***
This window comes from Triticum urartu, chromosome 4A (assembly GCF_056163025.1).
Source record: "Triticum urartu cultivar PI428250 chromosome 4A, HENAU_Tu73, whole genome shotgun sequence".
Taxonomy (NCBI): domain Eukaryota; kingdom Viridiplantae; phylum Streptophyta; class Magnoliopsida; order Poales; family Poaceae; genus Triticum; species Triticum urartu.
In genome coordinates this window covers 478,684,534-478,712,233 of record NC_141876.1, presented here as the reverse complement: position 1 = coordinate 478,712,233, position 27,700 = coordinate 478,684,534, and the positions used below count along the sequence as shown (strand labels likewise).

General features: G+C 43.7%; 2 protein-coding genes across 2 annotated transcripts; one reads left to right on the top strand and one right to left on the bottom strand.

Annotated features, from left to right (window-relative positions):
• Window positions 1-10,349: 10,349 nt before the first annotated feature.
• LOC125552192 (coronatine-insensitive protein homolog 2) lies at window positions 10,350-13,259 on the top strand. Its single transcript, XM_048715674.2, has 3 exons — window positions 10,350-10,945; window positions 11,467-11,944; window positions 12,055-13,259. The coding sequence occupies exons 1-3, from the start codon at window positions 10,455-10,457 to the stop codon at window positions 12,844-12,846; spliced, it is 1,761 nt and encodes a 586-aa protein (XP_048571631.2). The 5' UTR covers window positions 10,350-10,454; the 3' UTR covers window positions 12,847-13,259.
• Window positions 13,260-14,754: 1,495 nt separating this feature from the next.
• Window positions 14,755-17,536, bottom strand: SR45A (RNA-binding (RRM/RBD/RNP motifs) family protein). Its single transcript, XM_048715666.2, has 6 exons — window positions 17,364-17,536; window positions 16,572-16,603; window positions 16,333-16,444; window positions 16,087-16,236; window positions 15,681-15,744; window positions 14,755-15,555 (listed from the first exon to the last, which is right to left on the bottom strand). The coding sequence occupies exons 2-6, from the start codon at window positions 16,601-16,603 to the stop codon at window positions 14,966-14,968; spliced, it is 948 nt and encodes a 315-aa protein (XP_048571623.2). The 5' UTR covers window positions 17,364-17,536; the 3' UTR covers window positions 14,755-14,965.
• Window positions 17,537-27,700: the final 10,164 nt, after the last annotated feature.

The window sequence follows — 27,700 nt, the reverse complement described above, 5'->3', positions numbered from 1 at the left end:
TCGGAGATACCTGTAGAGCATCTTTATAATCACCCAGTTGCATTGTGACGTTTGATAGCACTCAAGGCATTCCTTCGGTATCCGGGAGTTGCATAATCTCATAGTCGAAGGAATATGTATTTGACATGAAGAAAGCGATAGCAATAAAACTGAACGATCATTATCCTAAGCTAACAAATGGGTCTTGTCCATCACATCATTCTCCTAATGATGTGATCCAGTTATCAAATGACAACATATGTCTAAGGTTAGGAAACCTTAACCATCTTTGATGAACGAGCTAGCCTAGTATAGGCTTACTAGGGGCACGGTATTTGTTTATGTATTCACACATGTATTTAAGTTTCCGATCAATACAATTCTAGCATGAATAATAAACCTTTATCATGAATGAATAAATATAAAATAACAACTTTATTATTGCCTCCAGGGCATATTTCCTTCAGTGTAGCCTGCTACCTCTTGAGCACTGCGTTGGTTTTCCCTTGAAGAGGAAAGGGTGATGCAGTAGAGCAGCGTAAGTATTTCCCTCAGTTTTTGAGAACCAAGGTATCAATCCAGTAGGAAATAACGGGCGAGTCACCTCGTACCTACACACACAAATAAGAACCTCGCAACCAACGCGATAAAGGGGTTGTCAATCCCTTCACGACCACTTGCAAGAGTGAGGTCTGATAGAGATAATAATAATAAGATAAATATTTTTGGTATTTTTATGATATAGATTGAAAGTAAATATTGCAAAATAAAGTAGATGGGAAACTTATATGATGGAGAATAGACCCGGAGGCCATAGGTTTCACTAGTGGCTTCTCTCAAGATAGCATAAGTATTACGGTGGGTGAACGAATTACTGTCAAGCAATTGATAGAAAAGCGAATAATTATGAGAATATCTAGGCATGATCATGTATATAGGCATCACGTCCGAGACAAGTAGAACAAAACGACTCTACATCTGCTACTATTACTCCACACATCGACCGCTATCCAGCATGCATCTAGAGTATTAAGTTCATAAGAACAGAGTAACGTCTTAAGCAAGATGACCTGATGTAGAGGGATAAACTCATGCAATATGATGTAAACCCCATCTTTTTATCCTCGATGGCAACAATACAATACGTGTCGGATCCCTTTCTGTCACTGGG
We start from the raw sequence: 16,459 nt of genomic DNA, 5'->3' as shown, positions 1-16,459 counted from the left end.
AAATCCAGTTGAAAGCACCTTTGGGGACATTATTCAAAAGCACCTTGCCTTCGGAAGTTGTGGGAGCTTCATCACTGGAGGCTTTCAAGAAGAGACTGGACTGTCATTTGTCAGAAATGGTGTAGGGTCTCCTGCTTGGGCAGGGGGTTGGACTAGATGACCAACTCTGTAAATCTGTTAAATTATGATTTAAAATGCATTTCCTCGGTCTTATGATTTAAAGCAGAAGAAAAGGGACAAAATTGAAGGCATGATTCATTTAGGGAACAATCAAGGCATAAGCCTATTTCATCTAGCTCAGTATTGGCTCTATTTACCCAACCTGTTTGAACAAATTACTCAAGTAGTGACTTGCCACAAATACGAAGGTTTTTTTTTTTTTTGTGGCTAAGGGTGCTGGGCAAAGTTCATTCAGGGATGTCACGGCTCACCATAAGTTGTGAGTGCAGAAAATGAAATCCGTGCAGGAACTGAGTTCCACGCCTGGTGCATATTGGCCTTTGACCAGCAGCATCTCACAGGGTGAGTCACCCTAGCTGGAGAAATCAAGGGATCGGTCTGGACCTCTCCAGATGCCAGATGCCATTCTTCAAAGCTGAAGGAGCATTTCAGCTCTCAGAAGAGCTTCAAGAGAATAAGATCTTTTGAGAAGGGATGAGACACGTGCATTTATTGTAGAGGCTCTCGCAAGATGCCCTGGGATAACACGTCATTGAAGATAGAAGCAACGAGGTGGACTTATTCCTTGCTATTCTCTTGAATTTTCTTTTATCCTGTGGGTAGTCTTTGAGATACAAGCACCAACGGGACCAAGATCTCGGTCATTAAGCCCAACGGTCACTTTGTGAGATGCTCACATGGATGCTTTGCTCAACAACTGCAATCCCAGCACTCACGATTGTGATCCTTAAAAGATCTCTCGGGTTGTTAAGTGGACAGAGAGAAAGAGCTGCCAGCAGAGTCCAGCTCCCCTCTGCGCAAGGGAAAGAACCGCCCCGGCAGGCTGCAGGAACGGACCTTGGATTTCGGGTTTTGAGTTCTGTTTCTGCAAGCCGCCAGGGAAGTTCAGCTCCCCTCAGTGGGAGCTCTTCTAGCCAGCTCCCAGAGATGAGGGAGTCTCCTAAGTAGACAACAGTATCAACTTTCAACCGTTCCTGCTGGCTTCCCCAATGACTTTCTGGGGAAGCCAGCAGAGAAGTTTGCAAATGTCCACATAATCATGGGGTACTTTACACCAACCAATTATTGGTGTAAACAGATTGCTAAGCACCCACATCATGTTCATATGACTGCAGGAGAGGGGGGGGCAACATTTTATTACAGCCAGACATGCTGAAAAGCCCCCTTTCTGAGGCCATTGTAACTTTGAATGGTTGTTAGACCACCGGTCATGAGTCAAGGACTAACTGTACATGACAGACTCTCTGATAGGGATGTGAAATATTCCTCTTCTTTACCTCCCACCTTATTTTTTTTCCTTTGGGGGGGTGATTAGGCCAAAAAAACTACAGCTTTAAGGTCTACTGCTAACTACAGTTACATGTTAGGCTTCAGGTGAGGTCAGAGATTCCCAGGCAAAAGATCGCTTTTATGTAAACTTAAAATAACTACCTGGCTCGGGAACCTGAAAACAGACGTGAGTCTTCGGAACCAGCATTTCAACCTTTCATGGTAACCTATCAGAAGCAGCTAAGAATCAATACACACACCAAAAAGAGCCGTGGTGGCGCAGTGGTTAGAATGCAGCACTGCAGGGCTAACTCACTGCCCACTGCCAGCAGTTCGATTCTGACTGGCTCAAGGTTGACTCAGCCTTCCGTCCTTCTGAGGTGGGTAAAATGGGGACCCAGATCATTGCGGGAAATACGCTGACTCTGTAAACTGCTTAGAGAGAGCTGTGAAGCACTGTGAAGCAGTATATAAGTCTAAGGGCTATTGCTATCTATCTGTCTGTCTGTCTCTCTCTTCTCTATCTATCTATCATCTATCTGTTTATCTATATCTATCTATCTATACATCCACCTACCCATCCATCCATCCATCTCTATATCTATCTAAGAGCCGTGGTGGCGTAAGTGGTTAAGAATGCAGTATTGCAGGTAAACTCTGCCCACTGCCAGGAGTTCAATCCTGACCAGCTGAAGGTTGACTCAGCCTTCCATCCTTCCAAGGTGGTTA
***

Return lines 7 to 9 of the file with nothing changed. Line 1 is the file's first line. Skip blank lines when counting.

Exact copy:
• Window positions 1-10,349: 10,349 nt before the first annotated feature.
• LOC125552192 (coronatine-insensitive protein homolog 2) lies at window positions 10,350-13,259 on the top strand. Its single transcript, XM_048715674.2, has 3 exons — window positions 10,350-10,945; window positions 11,467-11,944; window positions 12,055-13,259. The coding sequence occupies exons 1-3, from the start codon at window positions 10,455-10,457 to the stop codon at window positions 12,844-12,846; spliced, it is 1,761 nt and encodes a 586-aa protein (XP_048571631.2). The 5' UTR covers window positions 10,350-10,454; the 3' UTR covers window positions 12,847-13,259.
• Window positions 13,260-14,754: 1,495 nt separating this feature from the next.